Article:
Reviews New York Dolls One Day it Will Please Us to Remember Even This

New York Dolls

One Day it Will Please Us to Remember Even This

Okay, let's run down the list, shall we?

Billy Murcia (1951 - November 6, 1972)
Johnny Thunders (July 16, 1952 - April 23, 1991)
Jerry Nolan (May 7, 1946 - January 14, 1992)
Arthur "Killer" Kane (February 3, 1949 - July 13, 2004)

For you young'uns out there bear in mind - those dates signify deaths, not roster changes. For those keeping score at home, two members have yet to shuffle off this mortal coil. That leaves David Johansen on vocals and guitarist Sylvain Sylvain to carry on the legacy of the New York Dolls. To survive drugs, alcohol, STD's, Malcolm McLaren and Buster Poindexter is a feat-and-a-half, let alone deciding to reform with musicians who, lets face it - no one gives a shit about and release a new album 32 years after the last one. It takes balls the size of my ass (trust me, that's big) to do something like this. And the big question that's on everyone's mind is this: did they pull it off? The short answer is, believe it or not, yes.

The spirit of the Dolls is very much alive on this release and I think even the most jaded scum-punk scenester would have to admit it. Yeah, I'm looking at you, spikey. I was jaded too, I'll admit it. Johansen's no fool - he knows the power of the NY Dolls as a brand name; they're group that inspired many a band to start playing music in the first place. He knows the name alone will get people in the door, but it's what those people see and hear once they're in that will decide whether or not they turn right around, laughing their asses off, and listening to a Ramones CD all the way home.

I guess after completing the masterpiece of modern cinema, Car 54, Where Are You and the whole Poindexter thing, Johansen must've figured his career had nothing to lose. And for anyone who's old enough to remember "Hot, Hot, Hot," take my words for it, that's an albatross that stays around your neck until the grave. The album's not perfect, it has its flaws. There's a couple of wince inducing tracks, one of them being the final song "Take a Good Look at my Good Looks" that are easily skipped but aren't bad enough to detract from the album as a whole. When all else is said and done, what have is a stronger album than the group's last studio effort - 1974's Too Much Too Soon, one of the most apt album titles in the history of music.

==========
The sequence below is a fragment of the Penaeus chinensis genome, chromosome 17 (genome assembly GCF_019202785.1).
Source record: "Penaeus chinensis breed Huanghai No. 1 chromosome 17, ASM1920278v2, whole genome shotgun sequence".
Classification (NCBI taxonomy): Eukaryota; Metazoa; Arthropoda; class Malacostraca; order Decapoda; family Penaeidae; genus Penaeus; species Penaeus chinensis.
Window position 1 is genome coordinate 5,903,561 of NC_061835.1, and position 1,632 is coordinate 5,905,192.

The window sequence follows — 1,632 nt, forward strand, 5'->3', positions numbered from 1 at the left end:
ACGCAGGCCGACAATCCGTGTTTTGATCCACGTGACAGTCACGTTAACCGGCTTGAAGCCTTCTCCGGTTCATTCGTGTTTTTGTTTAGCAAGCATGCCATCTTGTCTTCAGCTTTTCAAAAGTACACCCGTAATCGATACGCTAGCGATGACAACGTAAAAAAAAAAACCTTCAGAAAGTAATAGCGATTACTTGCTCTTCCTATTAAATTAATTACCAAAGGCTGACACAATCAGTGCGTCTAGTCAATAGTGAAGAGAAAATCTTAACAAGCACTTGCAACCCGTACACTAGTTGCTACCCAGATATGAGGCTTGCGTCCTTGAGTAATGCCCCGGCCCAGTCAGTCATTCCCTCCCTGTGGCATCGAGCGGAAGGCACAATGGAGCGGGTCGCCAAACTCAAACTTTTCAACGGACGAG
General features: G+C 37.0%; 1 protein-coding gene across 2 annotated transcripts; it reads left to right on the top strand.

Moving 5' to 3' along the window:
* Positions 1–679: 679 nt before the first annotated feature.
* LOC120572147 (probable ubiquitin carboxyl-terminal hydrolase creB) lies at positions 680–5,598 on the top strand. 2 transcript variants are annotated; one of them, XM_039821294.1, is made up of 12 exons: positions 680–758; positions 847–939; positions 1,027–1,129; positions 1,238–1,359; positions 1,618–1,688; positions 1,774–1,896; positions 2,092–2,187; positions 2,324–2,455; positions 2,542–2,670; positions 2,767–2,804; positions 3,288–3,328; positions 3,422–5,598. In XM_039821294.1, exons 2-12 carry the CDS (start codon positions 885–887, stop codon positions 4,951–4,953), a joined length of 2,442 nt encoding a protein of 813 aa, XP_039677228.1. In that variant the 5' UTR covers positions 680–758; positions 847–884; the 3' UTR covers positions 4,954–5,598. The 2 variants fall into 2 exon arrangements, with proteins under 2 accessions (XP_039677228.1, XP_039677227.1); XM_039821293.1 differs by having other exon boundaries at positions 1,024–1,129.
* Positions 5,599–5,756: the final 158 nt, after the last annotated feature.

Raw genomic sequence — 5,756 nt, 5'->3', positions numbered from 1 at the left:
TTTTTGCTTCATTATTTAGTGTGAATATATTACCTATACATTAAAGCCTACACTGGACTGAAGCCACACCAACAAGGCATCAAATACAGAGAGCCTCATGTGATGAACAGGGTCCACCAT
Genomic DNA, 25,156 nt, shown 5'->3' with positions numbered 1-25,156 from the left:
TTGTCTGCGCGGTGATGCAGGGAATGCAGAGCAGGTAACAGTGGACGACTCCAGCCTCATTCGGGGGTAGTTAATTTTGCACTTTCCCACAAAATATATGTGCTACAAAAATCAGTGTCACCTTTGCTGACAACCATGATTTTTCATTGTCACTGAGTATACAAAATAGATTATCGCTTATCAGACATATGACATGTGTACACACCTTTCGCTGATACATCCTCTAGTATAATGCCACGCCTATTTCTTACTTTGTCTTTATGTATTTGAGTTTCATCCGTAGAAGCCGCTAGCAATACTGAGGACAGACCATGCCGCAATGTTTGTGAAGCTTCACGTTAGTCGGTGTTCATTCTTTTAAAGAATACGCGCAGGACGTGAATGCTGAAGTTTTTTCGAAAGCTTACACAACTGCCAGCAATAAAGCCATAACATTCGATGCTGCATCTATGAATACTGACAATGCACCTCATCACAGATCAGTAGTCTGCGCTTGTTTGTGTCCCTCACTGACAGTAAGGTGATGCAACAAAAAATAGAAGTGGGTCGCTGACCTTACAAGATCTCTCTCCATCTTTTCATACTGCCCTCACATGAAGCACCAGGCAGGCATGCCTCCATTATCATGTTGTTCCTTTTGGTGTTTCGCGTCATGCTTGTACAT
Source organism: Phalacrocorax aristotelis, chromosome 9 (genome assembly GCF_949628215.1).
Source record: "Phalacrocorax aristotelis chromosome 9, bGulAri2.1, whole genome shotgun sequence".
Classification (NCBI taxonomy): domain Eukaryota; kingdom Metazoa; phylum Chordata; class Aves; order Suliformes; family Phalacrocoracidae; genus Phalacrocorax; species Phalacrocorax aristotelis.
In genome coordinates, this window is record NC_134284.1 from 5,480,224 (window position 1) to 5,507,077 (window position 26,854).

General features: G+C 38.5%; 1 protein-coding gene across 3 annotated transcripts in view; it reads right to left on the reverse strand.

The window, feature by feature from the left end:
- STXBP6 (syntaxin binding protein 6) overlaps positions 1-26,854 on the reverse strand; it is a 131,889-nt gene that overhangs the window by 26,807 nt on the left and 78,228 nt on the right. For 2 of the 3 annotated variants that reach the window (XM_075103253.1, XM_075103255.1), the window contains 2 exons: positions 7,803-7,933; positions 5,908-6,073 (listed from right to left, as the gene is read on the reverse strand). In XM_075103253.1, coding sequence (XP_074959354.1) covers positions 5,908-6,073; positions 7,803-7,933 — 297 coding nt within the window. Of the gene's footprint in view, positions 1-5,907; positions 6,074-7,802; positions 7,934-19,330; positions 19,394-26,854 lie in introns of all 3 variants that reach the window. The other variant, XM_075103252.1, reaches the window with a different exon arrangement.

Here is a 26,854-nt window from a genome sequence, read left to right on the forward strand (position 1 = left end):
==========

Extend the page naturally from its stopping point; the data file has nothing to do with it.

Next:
The strength of the album lies in the lack of pretension that one would think a band of this status would be chock full of. Look no further than the lead-off single, "Dance Like A Monkey" - a criminally catchy tune with the old school woo-woo-train-whistle backing vocals that keeps everything you've ever loved about the Dolls intact, while being (and boy it's nice to use this term for once without it being sarcastic) clever enough to wrangle in some new fans as well. The animated video for the track is all over the Internet, and it's a classic. "Punishing World" is another example of just how fucking badass the band and Johansen is while still qualifying for the early-bird specials at most restaurants.

[pause]

That means he's old.

Look, none of us have any idea how much longer we have on this earth. For some of us, it'll be less than others. Don't squander what little time you have standing in Tower Records deciding which pop-punk group with a number in their name you should buy next. Just slide on down the aisle, pick this album up (ignore all the pink, you fucking homophobe) and listen to it all the way home. Your ears will thank you.

7.7 / 10Kevin Fitzpatrick
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Roadrunner

2006

7.7 / 10

7.7 / 10

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